"UPDATE 62: THE VOTE"
Borders change. It is a fact of municipal and regional government. The Region of Windemere and its municipalities have never really had to deal with it, its borders remaining more or less the same for the past 30 years. But that at all recently changed. As the region has developed, pockets have formed, with barren grasslands separating these areas. These pockets have developed their own sense of identity, and ways of planning. This has never been a problem, up until it came time to rewrite the regional planning guide. Spats broke out between elected officials from each municipality. The pockets raged against one another, save for the odd community which agreed with a different pocket. In the end, 3 main arguements came to be. One was the pace of development in Windemere was sufficient, and everything was fine. The region should stay the current course. This opinion was held by cities like Armosa and Wrenshaw. Eastburg, Macoe, Marcelona, Cranborough and Simcoe all argued that development should be more tightly controlled, but allowed to expand. Representatives from these cities said that development should be allowed to flourish. This approach was more in line with what the provincial government was pushing for. Meanwhile, communities such as Sparklington, Baufeld and Wetachu all stated they wanted all new development halted, and all new applications to go through stringent planning impact studies. This would ultimately kill development in the region. It became apparent as weeks turned to months that this issue would not be settled. The provincial government intervened, and announced a radical new plan. Windemere would be split up. After nearly 30 years of no border changes, Windemere was about to get a lot smaller. Sparklington, Baufeld, and some of unincorporated land in the Region's north was merged into the neighbouring region to the north, The Region of Carleton. Wetachu and some of the land in the south was seperated forming The New City of Wrenshaw. Armosa seperated into The Region of Riverwest. The remaining communities, including Eastburg, Simcoe, Cranborough, Marcelona, Meese and Macoe were left in the region, which voted to keep the name "The Region of Windemere."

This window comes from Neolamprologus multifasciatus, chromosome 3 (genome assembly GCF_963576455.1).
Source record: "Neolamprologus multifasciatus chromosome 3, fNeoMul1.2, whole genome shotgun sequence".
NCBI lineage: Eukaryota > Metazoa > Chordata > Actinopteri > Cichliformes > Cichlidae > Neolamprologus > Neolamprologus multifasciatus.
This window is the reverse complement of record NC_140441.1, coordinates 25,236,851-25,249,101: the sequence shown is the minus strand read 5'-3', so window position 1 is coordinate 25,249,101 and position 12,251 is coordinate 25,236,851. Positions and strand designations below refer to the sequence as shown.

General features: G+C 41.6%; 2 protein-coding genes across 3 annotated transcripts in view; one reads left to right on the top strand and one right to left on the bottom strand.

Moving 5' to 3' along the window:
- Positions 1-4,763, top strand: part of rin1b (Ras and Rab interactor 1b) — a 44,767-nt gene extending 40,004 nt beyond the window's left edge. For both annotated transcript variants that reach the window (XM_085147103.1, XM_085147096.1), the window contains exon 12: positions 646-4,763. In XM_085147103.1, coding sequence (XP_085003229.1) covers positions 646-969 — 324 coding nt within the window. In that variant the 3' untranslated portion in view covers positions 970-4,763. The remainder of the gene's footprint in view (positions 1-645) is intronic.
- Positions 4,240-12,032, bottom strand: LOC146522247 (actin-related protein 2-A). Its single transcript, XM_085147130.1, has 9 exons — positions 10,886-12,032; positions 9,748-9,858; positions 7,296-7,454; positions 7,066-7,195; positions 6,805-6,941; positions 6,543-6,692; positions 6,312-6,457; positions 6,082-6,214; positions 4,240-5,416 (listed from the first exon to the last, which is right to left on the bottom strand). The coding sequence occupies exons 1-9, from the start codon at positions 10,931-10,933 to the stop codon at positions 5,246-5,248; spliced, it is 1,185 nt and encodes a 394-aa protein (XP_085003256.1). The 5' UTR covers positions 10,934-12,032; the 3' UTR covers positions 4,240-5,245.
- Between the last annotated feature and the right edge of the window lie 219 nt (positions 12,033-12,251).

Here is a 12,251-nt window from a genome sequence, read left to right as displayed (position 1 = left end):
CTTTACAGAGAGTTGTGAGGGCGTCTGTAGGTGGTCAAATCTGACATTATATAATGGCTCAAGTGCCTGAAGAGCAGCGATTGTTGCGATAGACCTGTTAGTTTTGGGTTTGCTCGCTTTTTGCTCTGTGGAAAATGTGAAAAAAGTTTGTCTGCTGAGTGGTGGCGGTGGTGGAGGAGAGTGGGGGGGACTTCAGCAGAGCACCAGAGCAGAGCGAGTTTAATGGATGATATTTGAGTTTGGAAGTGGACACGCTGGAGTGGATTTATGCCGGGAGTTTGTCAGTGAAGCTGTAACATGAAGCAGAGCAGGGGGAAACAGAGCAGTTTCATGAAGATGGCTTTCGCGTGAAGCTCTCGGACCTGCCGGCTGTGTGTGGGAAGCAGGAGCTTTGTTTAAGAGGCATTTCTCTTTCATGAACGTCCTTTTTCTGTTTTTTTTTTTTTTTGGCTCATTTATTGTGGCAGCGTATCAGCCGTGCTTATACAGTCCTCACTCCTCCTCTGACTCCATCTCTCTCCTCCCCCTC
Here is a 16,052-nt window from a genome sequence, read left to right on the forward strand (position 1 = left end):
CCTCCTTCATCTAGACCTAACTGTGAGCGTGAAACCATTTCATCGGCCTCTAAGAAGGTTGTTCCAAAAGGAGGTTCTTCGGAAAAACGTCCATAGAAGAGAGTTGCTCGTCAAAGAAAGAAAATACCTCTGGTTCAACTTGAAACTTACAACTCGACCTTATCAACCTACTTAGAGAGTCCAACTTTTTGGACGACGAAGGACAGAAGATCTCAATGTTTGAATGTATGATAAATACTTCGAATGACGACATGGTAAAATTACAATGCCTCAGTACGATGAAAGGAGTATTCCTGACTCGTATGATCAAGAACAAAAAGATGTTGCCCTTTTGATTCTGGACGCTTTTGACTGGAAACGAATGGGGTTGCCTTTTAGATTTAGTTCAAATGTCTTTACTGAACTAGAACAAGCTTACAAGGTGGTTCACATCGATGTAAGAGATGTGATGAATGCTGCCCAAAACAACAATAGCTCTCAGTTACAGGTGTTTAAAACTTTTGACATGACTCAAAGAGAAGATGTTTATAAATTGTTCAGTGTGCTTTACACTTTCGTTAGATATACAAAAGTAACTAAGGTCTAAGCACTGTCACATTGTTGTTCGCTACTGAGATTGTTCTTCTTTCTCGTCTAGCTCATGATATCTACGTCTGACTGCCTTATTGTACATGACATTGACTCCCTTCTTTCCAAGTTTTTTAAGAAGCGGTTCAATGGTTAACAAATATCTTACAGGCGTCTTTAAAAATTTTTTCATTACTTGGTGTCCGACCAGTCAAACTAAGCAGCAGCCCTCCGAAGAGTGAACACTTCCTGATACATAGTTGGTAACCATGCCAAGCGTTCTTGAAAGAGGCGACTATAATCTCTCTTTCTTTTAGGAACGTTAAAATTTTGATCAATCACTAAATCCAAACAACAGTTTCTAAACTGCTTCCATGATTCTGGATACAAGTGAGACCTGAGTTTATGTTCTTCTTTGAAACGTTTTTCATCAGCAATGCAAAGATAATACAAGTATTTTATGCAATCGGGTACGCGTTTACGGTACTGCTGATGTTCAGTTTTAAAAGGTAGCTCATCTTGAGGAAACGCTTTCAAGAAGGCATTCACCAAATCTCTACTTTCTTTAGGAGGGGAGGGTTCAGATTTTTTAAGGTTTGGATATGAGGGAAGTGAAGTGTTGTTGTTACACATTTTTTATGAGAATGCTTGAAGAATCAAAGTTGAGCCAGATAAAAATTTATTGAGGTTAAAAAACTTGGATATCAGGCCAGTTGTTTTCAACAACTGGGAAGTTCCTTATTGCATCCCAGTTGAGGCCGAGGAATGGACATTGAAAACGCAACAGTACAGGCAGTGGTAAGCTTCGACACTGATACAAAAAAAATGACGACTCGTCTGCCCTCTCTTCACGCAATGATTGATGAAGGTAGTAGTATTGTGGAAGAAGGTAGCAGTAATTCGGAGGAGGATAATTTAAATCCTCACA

But the region was now left to develop its own plan. Looking at the land that remained, the new region has a tough time ahead of them. After a public survey, it was agrred that high-rise development resitrictions would be eased, allowing for more high-rise developments. Medium-density development would be encouraged, and suburban development would be allowed to continue. Because of the upcoming building boom expected, the province announced the main highway to run through Windemere would be completely rebuilt, and Elevated rail would be introduced to the new region as a public transit option.
The building boom quickly began after the infrastructure announcement, with residents all across the new region of Windemere seeing high rises pop-up in their back yards. Will residents embrace this new development style? What will happen to existing communities? There are many questions to be answered in this new region.
Welcome, to THE NEW WINDEMERE REGION.
Feel free to comment on this 'update.' I'm interested in hearing what you have to say.